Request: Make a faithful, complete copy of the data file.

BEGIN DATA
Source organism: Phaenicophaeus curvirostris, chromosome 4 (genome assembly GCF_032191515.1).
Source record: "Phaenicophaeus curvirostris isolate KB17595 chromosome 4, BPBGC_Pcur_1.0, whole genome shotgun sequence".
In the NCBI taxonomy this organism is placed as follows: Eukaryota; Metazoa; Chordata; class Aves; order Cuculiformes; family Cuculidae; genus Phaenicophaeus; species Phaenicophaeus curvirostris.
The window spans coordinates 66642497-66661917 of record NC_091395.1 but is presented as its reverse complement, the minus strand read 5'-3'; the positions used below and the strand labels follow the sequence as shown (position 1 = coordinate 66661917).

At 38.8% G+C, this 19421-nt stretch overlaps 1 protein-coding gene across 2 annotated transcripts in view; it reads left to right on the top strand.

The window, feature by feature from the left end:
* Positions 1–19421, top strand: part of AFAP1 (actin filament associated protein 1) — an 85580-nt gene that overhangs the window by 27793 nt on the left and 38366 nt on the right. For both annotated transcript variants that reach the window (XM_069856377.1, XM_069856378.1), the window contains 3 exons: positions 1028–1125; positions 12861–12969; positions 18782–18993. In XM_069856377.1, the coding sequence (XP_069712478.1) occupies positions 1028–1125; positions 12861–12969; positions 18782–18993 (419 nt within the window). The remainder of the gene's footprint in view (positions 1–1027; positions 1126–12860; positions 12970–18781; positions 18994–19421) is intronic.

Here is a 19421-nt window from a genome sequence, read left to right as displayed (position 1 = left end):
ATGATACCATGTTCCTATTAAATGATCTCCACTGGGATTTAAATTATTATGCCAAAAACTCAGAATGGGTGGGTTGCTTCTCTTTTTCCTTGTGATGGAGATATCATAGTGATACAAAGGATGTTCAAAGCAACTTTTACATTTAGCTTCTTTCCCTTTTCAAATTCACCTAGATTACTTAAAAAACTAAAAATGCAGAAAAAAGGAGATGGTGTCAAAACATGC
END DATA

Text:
Source organism: Phaenicophaeus curvirostris, chromosome 4 (genome assembly GCF_032191515.1).
Source record: "Phaenicophaeus curvirostris isolate KB17595 chromosome 4, BPBGC_Pcur_1.0, whole genome shotgun sequence".
In the NCBI taxonomy this organism is placed as follows: Eukaryota; Metazoa; Chordata; class Aves; order Cuculiformes; family Cuculidae; genus Phaenicophaeus; species Phaenicophaeus curvirostris.
The window spans coordinates 66642497-66661917 of record NC_091395.1 but is presented as its reverse complement, the minus strand read 5'-3'; the positions used below and the strand labels follow the sequence as shown (position 1 = coordinate 66661917).

At 38.8% G+C, this 19421-nt stretch overlaps 1 protein-coding gene across 2 annotated transcripts in view; it reads left to right on the top strand.

The window, feature by feature from the left end:
* Positions 1–19421, top strand: part of AFAP1 (actin filament associated protein 1) — an 85580-nt gene that overhangs the window by 27793 nt on the left and 38366 nt on the right. For both annotated transcript variants that reach the window (XM_069856377.1, XM_069856378.1), the window contains 3 exons: positions 1028–1125; positions 12861–12969; positions 18782–18993. In XM_069856377.1, the coding sequence (XP_069712478.1) occupies positions 1028–1125; positions 12861–12969; positions 18782–18993 (419 nt within the window). The remainder of the gene's footprint in view (positions 1–1027; positions 1126–12860; positions 12970–18781; positions 18994–19421) is intronic.

Here is a 19421-nt window from a genome sequence, read left to right as displayed (position 1 = left end):
ATGATACCATGTTCCTATTAAATGATCTCCACTGGGATTTAAATTATTATGCCAAAAACTCAGAATGGGTGGGTTGCTTCTCTTTTTCCTTGTGATGGAGATATCATAGTGATACAAAGGATGTTCAAAGCAACTTTTACATTTAGCTTCTTTCCCTTTTCAAATTCACCTAGATTACTTAAAAAACTAAAAATGCAGAAAAAAGGAGATGGTGTCAAAACATGC